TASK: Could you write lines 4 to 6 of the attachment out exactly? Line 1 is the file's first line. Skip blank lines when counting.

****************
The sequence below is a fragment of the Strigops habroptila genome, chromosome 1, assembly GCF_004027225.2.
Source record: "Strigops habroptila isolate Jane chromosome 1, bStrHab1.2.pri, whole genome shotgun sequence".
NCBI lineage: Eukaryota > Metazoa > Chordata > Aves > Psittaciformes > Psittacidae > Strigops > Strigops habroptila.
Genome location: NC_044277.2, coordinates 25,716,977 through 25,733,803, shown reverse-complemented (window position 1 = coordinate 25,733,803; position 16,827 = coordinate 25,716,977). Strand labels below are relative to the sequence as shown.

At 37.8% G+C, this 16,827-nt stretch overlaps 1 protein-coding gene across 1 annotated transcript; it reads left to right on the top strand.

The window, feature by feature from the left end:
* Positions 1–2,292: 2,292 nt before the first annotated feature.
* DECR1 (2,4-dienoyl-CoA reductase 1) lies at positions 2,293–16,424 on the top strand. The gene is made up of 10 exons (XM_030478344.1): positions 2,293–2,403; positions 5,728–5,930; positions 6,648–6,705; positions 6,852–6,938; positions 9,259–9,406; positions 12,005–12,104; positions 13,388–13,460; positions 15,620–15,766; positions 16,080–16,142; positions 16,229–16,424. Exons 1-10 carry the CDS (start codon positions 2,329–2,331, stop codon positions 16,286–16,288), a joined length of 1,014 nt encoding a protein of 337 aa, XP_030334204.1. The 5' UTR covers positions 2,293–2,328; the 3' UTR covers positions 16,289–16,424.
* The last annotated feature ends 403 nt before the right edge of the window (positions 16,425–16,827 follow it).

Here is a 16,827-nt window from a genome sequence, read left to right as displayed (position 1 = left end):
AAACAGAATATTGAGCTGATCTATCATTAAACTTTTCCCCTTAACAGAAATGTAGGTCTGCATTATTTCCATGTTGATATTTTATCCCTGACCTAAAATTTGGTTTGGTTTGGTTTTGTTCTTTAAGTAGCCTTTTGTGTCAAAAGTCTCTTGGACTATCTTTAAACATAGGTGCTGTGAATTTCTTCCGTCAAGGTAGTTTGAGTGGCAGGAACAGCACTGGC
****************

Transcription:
Genome location: NC_044277.2, coordinates 25,716,977 through 25,733,803, shown reverse-complemented (window position 1 = coordinate 25,733,803; position 16,827 = coordinate 25,716,977). Strand labels below are relative to the sequence as shown.

At 37.8% G+C, this 16,827-nt stretch overlaps 1 protein-coding gene across 1 annotated transcript; it reads left to right on the top strand.

The window, feature by feature from the left end: